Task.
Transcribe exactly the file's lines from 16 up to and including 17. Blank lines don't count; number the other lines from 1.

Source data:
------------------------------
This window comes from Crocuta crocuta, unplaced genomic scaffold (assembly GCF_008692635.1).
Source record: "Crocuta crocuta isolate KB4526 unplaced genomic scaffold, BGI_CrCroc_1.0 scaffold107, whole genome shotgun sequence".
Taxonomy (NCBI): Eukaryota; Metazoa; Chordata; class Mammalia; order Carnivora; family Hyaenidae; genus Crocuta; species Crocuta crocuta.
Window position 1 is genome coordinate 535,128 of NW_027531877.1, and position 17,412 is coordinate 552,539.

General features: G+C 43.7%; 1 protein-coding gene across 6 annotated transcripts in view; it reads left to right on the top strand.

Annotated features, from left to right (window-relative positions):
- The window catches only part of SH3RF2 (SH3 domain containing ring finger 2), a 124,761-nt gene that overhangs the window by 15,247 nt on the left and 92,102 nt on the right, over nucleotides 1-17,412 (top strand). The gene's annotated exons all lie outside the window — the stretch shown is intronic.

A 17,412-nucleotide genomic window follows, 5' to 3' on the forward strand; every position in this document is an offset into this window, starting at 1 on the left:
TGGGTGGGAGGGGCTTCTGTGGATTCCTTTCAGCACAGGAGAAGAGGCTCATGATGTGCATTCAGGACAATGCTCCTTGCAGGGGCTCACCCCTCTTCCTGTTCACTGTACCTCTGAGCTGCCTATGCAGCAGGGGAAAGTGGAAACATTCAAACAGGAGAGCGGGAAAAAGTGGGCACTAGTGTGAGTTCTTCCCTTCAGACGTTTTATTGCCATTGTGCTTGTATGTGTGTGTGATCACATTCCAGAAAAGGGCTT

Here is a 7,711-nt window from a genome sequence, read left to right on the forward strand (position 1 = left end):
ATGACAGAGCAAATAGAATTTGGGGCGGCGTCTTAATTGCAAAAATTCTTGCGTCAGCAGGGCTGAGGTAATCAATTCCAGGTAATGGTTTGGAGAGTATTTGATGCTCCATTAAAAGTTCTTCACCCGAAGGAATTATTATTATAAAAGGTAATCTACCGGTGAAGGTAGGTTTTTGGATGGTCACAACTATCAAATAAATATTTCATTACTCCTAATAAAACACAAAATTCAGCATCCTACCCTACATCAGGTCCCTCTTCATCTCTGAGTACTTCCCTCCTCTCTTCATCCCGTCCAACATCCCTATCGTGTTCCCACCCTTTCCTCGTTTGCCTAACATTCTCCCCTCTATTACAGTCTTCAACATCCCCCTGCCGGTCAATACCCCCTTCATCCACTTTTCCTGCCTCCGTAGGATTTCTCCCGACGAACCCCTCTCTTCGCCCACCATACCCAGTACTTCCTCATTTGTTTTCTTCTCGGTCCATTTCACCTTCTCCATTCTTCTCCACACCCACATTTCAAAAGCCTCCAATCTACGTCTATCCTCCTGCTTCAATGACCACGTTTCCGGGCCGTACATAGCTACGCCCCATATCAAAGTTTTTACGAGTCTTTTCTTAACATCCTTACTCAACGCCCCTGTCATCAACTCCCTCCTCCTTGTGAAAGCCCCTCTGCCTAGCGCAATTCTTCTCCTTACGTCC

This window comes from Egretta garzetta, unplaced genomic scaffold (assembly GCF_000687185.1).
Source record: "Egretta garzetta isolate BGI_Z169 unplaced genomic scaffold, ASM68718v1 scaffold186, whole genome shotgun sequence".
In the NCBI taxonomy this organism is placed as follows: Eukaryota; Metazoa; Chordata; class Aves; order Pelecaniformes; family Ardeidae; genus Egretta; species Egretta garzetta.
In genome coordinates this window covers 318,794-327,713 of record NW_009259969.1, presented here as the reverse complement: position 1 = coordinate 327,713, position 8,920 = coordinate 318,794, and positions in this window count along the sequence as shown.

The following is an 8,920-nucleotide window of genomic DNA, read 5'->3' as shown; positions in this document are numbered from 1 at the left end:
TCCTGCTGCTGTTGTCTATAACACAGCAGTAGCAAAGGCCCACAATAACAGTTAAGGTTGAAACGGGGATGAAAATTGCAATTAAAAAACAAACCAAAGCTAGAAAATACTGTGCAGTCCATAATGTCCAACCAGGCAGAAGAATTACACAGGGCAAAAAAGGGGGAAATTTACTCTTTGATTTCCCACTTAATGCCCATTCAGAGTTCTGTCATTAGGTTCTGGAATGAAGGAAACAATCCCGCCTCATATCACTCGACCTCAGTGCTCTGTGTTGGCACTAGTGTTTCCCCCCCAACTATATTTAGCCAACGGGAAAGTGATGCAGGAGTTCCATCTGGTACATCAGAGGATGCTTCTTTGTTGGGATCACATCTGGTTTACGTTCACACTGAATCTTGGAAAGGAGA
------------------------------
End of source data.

The following is an 8,920-nucleotide window of genomic DNA, read 5'->3' as shown; positions in this document are numbered from 1 at the left end:
TCCTGCTGCTGTTGTCTATAACACAGCAGTAGCAAAGGCCCACAATAACAGTTAAGGTTGAAACGGGGATGAAAATTGCAATTAAAAAACAAACCAAAGCTAGAAAATACTGTGCAGTCCATAATGTCCAACCAGGCAGAAGAATTACACAGGGCAAAAAAGGGGGAAATTTACTCTTTGATTTCCCACTTAATGCCCATTCAGAGTTCTGTCATTAGGTTCTGGAATGAAGGAAACAATCCCGCCTCATATCACTCGACCTCAGTGCTCTGTGTTGGCACTAGTGTTTCCCCCCCAACTATATTTAGCCAACGGGAAAGTGATGCAGGAGTTCCATCTGGTACATCAGAGGATGCTTCTTTGTTGGGATCACATCTGGTTTACGTTCACACTGAATCTTGGAAAGGAGA